Land is a source of wealth, livelihood and sense of identity for people everywhere. In Queensland, land has shaped our history, our relationships with Indigenous peoples and migrants and our economies.
The Shape of Queensland
The physical shape of Queensland is instantly recognisable in maps, drawings and advertising. It is part of how Queensland promotes and presents itself. But the same physical space holds different meanings for the many different people who live in and visit our state.
The land that is now known as Queensland, was formerly a complex set of Aboriginal landscapes, territories and regions. Since European invasion, exploration and settlement, boundaries have been negotiated, altered and redrawn to become the distinctive shape we know today. Many things have “shaped” Queensland externally and internally, including successive environmental and political processes. The state first gained some of its current shape when Queensland was created as a separate colony in 1859 and its internal boundaries continue to shift as Torres Strait Islands are recognised and Local Government Boundaries redrawn in the early 21st century.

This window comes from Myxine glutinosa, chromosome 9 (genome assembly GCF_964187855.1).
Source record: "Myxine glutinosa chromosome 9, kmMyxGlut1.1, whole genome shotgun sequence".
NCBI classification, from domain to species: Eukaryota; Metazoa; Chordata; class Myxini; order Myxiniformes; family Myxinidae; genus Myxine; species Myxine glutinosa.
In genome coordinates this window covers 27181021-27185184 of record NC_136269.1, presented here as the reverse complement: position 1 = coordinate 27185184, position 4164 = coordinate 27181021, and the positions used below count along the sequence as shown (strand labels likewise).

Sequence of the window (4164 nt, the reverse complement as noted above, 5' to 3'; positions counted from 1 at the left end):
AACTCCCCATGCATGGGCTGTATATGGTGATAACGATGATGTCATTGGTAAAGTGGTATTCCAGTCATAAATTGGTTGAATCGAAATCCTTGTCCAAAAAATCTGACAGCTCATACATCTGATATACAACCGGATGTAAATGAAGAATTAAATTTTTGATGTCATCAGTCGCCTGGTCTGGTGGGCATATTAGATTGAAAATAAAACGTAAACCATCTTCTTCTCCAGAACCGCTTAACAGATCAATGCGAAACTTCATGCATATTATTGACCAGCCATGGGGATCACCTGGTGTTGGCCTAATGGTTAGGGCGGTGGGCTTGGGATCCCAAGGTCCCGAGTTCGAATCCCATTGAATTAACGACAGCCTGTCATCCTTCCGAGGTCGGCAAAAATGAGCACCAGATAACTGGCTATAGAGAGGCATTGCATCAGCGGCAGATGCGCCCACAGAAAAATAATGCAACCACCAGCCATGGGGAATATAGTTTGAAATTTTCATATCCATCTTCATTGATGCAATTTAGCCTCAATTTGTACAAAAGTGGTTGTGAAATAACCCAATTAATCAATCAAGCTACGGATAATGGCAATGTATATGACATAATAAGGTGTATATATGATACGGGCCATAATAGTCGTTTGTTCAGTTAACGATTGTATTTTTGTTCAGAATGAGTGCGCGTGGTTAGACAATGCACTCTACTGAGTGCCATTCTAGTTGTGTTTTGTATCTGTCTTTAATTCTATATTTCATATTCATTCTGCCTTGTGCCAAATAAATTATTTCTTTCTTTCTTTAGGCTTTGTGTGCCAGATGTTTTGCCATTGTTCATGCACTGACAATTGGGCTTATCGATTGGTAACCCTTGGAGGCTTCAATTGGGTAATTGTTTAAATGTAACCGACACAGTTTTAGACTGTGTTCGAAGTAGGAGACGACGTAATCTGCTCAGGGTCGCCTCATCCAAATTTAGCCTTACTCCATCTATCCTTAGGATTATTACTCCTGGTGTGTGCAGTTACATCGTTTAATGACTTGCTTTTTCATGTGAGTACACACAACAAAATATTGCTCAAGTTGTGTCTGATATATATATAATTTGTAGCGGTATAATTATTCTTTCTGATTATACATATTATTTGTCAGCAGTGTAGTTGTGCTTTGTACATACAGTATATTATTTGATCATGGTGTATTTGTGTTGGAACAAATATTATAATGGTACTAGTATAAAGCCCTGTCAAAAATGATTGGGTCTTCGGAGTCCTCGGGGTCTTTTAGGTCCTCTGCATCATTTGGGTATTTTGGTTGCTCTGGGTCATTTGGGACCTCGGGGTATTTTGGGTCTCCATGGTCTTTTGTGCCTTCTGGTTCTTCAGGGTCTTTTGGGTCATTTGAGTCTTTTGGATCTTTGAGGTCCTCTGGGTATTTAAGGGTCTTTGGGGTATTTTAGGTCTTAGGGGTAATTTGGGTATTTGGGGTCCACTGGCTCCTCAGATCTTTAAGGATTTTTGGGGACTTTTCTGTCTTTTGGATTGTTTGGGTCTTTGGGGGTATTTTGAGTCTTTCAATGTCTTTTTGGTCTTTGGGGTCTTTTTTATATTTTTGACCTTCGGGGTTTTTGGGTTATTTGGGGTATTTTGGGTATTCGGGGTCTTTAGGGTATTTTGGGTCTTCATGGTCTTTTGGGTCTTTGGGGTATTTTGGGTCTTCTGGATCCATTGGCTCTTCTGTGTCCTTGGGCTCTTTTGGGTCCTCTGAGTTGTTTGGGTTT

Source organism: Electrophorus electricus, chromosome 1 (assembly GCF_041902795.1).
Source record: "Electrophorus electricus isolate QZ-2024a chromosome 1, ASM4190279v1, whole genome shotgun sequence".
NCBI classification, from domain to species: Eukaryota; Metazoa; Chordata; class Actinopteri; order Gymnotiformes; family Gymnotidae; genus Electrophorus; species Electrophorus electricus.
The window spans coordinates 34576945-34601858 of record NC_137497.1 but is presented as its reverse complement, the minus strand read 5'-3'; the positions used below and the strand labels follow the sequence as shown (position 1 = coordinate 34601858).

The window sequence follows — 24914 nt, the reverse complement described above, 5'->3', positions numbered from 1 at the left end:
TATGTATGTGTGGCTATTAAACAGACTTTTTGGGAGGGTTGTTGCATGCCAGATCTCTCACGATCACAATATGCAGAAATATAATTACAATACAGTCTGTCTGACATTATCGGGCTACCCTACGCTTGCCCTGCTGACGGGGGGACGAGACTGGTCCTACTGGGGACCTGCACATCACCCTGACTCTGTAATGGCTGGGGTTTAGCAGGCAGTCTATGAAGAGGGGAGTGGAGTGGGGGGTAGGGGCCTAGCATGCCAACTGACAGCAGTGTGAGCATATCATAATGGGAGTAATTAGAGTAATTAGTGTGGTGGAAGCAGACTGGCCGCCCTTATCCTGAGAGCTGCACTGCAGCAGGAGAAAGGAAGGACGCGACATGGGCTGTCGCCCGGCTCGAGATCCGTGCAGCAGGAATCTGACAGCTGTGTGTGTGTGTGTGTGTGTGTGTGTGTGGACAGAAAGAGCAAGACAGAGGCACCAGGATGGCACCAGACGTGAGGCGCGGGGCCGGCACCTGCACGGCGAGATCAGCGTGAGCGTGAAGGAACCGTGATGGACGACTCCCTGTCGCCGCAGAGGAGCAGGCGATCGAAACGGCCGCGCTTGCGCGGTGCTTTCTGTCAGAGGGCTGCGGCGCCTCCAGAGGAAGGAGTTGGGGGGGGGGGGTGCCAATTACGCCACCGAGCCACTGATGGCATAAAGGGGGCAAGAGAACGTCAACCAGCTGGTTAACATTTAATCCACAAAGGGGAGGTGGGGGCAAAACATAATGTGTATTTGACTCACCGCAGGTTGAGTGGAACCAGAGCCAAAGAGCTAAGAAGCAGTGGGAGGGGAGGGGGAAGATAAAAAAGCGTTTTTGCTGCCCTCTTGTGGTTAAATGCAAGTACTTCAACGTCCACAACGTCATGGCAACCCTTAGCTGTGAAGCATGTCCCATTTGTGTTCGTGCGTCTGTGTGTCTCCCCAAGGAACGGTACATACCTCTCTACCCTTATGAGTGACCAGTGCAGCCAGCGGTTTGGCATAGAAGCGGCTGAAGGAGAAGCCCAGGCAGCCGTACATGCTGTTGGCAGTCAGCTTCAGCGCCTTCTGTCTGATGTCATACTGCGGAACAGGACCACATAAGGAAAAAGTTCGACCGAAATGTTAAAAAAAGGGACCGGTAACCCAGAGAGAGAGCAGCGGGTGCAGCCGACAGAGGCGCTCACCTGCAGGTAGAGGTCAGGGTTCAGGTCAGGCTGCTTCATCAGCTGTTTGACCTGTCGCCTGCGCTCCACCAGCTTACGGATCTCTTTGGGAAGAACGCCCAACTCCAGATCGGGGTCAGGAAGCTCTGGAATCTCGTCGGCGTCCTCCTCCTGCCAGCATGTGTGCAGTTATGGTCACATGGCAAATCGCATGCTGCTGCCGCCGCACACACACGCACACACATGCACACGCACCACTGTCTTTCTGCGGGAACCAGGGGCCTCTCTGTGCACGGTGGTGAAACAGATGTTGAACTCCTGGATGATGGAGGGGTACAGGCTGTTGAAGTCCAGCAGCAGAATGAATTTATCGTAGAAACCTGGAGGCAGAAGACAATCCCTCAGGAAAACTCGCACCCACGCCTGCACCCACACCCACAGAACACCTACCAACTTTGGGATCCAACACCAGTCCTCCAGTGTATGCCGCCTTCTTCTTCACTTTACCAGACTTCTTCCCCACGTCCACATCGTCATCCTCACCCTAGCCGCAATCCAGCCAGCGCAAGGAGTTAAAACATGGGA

Land as a Resource
The vast size of the state and the variety of climatic regions is used to promote the region as bountiful and resource rich. The vast expanse of land offered the first settlers an opportunity to amass personal wealth and change their fortunes. For others it was less successful. Nevertheless these forms of propaganda remained critical in attracting much needed migrant workforces that enable the State to develop and prosper.
The rich resources of Queensland further attracted fortune seekers. Mining in particular, has a long history and transformed both physical landscapes and the social and cultural makeup of Queensland.
The diversity of Queensland landscapes continues to grow as a critical element in a major tourism industry. Building on established notions of the ‘sunshine state’, Queensland appeals to Australian and international visitors as a place of warm weather, fine beaches and relaxed lifestyle.
Daintree photograph of Glasshouse Mountains
Queensland Museum's Find out about... is proudly supported by the Thyne Reid Foundation and the Tim Fairfax Family Foundation.